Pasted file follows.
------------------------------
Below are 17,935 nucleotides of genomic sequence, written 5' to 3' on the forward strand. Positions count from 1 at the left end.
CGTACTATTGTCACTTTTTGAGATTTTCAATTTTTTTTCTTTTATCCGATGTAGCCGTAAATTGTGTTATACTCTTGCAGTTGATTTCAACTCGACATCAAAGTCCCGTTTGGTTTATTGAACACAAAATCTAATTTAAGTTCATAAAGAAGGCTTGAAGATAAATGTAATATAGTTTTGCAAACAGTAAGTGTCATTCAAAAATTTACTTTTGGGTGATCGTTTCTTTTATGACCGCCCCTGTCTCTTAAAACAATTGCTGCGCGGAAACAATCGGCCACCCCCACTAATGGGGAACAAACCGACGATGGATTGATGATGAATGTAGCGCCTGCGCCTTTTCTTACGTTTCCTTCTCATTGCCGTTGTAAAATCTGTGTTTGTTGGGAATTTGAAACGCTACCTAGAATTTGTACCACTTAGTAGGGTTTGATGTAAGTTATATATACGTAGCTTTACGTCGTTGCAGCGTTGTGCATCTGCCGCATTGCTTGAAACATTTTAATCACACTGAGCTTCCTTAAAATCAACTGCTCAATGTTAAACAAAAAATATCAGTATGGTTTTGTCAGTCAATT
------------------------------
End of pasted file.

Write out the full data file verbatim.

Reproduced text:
Below are 17,935 nucleotides of genomic sequence, written 5' to 3' on the forward strand. Positions count from 1 at the left end.
CGTACTATTGTCACTTTTTGAGATTTTCAATTTTTTTTCTTTTATCCGATGTAGCCGTAAATTGTGTTATACTCTTGCAGTTGATTTCAACTCGACATCAAAGTCCCGTTTGGTTTATTGAACACAAAATCTAATTTAAGTTCATAAAGAAGGCTTGAAGATAAATGTAATATAGTTTTGCAAACAGTAAGTGTCATTCAAAAATTTACTTTTGGGTGATCGTTTCTTTTATGACCGCCCCTGTCTCTTAAAACAATTGCTGCGCGGAAACAATCGGCCACCCCCACTAATGGGGAACAAACCGACGATGGATTGATGATGAATGTAGCGCCTGCGCCTTTTCTTACGTTTCCTTCTCATTGCCGTTGTAAAATCTGTGTTTGTTGGGAATTTGAAACGCTACCTAGAATTTGTACCACTTAGTAGGGTTTGATGTAAGTTATATATACGTAGCTTTACGTCGTTGCAGCGTTGTGCATCTGCCGCATTGCTTGAAACATTTTAATCACACTGAGCTTCCTTAAAATCAACTGCTCAATGTTAAACAAAAAATATCAGTATGGTTTTGTCAGTCAATT